The Big Island of Hawaii is full of rich superlatives, from the tallest mountain in the world (Mauna Kea, at 33,000 feet from its toes on the ocean floor to tip) to the world’s most active volcano, and much more. Notable is the fact that of the planet’s thirteen climate zones, The Big Island of Hawaii sports eleven! In order to experience all eleven climate zones anywhere else in the world, you’d have to travel from Alaska to Costa Rica, over 4,800 miles. On the Big Island, you can do the whole trip in 190 miles and one spectacular day!
You’ve heard of storm chasers? Here you can do a “climate-chaser” tour. Beginning on the South Kohala Coast, at Waikoloa or Mauna Lani, you’ll drive clockwise around the island. While the resorts are stunning oases in themselves, you may have noticed that the surrounding area is desert-like, stark, dry, arid, averaging 84 degrees and only 8 inches of rain per year.
During your next two-hours, you’ll pass through the velvet green hills of Waimea, Paniolo country, land of cowboys and ranching, which averages 60 inches of rain with temperatures ranging from 50 to 85 degrees — and on through deep, stunning gorges into tropical rainforests dotted with waterfalls just outside of Hilo. You can stop at Akaka Falls, and Laupehoehoe, as well as the Botanical Gardens, a lush rain forest preserve with tropical vegetation to live for! DO stop by to visit the parrots, and be careful what you say, they will laugh at you! The orchids there are also well worth the time spent to enjoy.
Hilo is a modest town, the most densley populated on the island, and is usually soggy with an average 115 inches of rain per year. If you DO happen to hit Hilo on a sunny day, you’ll find it to be one of the most beautiful places on the island.
Hilo is home to the University of Hawaiʻi at Hilo, ʻImiloa Astronomy Center of Hawaiʻi, as well as the Merrie Monarch Festival, a week-long celebration of ancient and modern hula which takes place annually after Easter. Hilo is also home to the Mauna Loa Macadamia Nut Corporation, one of the world’s leading producers of macadamia nuts.
Your next destination would be Volcanoes National Park, at 4,000 feet elevation, with temperatures ranging from 48 to 73 degrees, and rainfall from a mere 10 inches to more than 100 inches, all within the bounds of the park! Not to mention the liquid molten lava pouring into the steamy sea. If you’re on a full-day adventure, don’t miss the videos at the Visitor’s Center. Twenty minutes, and free, they are not to be missed!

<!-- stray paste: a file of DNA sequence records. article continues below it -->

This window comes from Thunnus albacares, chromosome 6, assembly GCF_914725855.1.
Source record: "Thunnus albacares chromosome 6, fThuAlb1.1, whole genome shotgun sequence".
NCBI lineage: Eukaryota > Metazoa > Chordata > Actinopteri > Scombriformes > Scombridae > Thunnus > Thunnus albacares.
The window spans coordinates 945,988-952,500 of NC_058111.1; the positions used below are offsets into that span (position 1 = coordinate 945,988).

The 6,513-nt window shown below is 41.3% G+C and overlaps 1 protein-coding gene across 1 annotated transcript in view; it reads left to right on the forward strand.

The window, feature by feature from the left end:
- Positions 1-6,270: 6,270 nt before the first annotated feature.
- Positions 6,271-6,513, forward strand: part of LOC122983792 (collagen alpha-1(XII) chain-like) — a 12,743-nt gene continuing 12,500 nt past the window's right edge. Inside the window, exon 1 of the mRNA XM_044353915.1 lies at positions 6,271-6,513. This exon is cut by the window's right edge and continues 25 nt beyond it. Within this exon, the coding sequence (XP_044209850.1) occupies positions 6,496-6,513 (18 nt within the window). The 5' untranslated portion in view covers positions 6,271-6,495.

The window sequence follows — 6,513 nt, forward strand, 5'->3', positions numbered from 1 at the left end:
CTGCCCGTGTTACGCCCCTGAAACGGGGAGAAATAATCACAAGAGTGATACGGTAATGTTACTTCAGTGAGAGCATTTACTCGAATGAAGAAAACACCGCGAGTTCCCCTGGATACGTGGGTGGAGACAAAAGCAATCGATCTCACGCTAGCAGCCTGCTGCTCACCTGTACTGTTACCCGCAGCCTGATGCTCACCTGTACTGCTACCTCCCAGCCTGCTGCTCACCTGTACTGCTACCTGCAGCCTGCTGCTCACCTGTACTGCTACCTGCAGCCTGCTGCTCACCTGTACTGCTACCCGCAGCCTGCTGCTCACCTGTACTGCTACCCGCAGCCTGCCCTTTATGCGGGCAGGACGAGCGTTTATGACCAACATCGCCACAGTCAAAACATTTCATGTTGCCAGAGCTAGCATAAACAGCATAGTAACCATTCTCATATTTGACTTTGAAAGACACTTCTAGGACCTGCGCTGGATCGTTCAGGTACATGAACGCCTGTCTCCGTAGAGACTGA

Leaving the Volcano, you will enter a warmer, tropical climate, one of the most unique climate zones in all of Hawaii – Kona Coffee Country! Not to mention vanilla and chocolate. The Island of Hawaii is the only place in the United states to grow all three of these delectables. What more could you want? All the best food groups grown on one island! In Hilo, be sure to drop by Sharkey’s for delectable tastes of all three, grown by Sharkey himself!
And now for the other-worldly part – who would believe that you would need snow parkas, hats and gloves in Hawaii?! You certainly will, especially in the winter months on the peak of Mauna Kea, where we just spotted this year’s first dusting of snow. At a little more than 13,000 feet above sea level, Mauna Kea Summit offers a magnificent view of the surroundings areas from the mountain to the ocean.
Look for the looking frosty silver leaves of the rare Silver Sword plant in the setting sun. There are quite a few at the heiau behind the Visitor’s Center. You WILL want to stop at the VC on your way to the top to make a pit stop, give yourself a few minutes to aclimate to the high altitude, and maybe visit the heiau.
If you can get there early enough, you could even hike to Lake Waiau, the permafrost lake atop Mauna Kea. If you do take this hike, please educate yourself as to the sacred nature of this site, and approach with the reverence you would afford any other holy place. The entire Mauna a Wa Kea is held in utmost reverence by the Hawaiian people, and they can only hope that visitors proceed with respect.
Sunsets and sunrise are both spectacular from the mountain peak, and one can stand there for just about as long as it takes the sun to go down before hopping in the car and wheeling down to the visitor’s center for hot chocolate and star gazing. Ask the attendants, and they will show you how to take a picture of what they find in the telescopes. It’s the perfect ending to a perfect day, and where else could you say you had visited eleven climates in one day?